On December 12th, 2018, Oklahoma-based red dirt band Turnpike Troubadours brought their best faces to Richmond Virginia’s acclaimed music venue The National. The show was one of the first stops on their East Coast tour, and the band delivered an absolutely impressive performance.
This was my third time seeing Turnpike Troubadours, and this was by far the best yet. The first time I saw them was opening for Jason Isbell in 2016, and following that I saw them at a beer festival in Richmond this past summer. While both of these shows featured commendable performances, the focus of the audience was not fully on them in either case. So the energy felt a little off at those shows. This time around, the band was in their element in the 1500 capacity venue, which was packed full to the brim with fans. The setlist consisted of a selection of fan favorites, picking songs from each of the band’s four albums. Frontman Evan Felkner stepped aside for a moment to let bass player R.C. Edwards step forward, fronting the whimsical number “Drunk, High, Loud.”
Aside from the music, the age demographics of the room was also striking. I saw people ranging from age 10-70, and a significant portion of the audience appeared to be in their twenties. For a red dirt band far from home, I found it a pleasant surprise. I often feel as if I’m one of the youngest people (21) at a lot of shows I attend, so it was nice to see other people my age enjoying one of my favorite bands.
The band display a great deal of grace under pressure. Felkner announced early on that he was suffering from a cold, but was still going to put on the best show possible. Fiddle player Kyle Nix was having some technical troubles midway through the show, and there were some issues with the front of house mix throughout the show. Despite everything that was going against them, the band still delivered in a big way. The energy projecting off the stage was substantial. Guitarist Ryan Engleman was in rare form, and Hank Early absolutely shone as a multi-instrumentalist. His contributions to the band, switching between pedal steel, accordion, and banjo, are not to go unnoticed. Drummer Gabriel Pearson kept the energy flowing with hard hitting drumming. Despite the technical troubles, Nix blew the crowd away on the fiddle, switching between reserved fills and bold solos. With Felkner pushing on through his cold, the band played for almost two hours and included a two song encore in their performance.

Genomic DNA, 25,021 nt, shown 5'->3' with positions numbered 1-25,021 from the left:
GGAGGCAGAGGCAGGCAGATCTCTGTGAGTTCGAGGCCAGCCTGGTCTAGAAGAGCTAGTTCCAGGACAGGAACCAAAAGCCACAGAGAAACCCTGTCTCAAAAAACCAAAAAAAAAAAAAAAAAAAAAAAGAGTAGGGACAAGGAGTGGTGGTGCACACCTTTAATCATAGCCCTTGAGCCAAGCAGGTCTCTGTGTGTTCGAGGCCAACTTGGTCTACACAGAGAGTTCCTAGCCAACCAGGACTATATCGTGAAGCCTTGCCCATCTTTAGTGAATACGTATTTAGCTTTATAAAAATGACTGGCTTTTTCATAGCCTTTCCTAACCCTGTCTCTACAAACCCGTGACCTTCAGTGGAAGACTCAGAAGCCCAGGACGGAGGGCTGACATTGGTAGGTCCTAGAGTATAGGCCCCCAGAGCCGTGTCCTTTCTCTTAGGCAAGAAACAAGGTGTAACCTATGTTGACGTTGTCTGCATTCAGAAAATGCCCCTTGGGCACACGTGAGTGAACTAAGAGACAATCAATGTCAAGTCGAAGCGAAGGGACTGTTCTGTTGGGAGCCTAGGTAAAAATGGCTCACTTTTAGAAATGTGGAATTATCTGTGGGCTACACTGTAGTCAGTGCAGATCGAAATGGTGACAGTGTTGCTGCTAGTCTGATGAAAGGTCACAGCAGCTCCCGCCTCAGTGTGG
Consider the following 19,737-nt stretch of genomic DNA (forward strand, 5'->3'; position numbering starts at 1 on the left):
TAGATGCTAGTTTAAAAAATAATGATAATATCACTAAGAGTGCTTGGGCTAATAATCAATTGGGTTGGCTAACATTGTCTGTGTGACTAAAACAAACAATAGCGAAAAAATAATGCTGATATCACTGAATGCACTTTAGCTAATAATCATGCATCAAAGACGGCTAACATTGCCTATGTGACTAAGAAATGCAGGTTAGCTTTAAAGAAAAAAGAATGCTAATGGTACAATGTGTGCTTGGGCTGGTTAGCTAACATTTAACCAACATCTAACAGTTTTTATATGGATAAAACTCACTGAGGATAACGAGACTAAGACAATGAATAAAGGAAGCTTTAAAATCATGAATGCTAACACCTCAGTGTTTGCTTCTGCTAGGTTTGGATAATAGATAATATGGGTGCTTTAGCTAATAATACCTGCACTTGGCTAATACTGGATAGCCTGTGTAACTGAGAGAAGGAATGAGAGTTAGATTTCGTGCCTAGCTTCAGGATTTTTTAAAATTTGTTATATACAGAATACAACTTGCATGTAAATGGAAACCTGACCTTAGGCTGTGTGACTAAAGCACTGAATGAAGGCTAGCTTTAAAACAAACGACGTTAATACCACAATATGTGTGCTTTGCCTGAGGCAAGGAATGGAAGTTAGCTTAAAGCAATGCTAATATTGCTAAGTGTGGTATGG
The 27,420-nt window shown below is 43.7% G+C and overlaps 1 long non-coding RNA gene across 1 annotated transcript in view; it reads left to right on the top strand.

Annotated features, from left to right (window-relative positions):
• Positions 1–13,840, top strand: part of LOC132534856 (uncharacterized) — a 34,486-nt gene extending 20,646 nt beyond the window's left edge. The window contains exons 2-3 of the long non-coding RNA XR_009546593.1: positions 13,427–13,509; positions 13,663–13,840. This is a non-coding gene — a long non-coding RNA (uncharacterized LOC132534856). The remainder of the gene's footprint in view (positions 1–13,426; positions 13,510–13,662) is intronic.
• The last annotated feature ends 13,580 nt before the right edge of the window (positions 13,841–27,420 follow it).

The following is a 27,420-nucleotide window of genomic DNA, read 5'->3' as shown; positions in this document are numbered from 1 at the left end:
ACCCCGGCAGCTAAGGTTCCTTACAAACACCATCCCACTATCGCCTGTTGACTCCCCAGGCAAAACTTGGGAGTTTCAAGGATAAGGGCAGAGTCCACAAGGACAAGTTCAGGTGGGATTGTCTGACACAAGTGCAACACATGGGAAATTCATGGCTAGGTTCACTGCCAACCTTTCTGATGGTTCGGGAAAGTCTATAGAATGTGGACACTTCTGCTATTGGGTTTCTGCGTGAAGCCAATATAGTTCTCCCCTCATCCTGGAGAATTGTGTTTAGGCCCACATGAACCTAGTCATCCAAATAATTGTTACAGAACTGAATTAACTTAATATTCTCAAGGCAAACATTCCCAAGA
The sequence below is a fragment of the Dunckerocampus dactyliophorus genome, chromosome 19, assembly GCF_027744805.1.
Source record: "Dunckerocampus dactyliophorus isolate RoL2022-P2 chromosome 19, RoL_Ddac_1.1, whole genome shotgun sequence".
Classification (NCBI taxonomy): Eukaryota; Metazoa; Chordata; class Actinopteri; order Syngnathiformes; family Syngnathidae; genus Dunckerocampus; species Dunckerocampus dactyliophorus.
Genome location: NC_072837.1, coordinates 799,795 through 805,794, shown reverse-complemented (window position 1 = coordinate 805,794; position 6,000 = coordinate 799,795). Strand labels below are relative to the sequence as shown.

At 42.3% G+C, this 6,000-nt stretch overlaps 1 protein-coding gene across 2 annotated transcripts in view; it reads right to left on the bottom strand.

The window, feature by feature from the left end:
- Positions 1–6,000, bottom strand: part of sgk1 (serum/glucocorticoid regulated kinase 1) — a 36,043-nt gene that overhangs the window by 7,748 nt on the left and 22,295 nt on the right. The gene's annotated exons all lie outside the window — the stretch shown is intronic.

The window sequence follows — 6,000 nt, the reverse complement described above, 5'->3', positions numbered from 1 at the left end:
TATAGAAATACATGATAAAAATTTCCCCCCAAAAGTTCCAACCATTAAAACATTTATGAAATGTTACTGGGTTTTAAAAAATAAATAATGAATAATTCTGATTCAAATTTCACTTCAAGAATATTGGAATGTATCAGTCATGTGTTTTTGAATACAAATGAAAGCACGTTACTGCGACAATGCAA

As they continue to prove themselves to be one of the best bands in country today, Turnpike Troubadours will wow audiences with their incredible musicianship and pointed lyricism. In the face of difficulty, the band still delivered a captivating show. Seeing a room full of people invested in their performance was spectacular. Catch Turnpike Troubadours on tour: www.turnpiketroubadours.com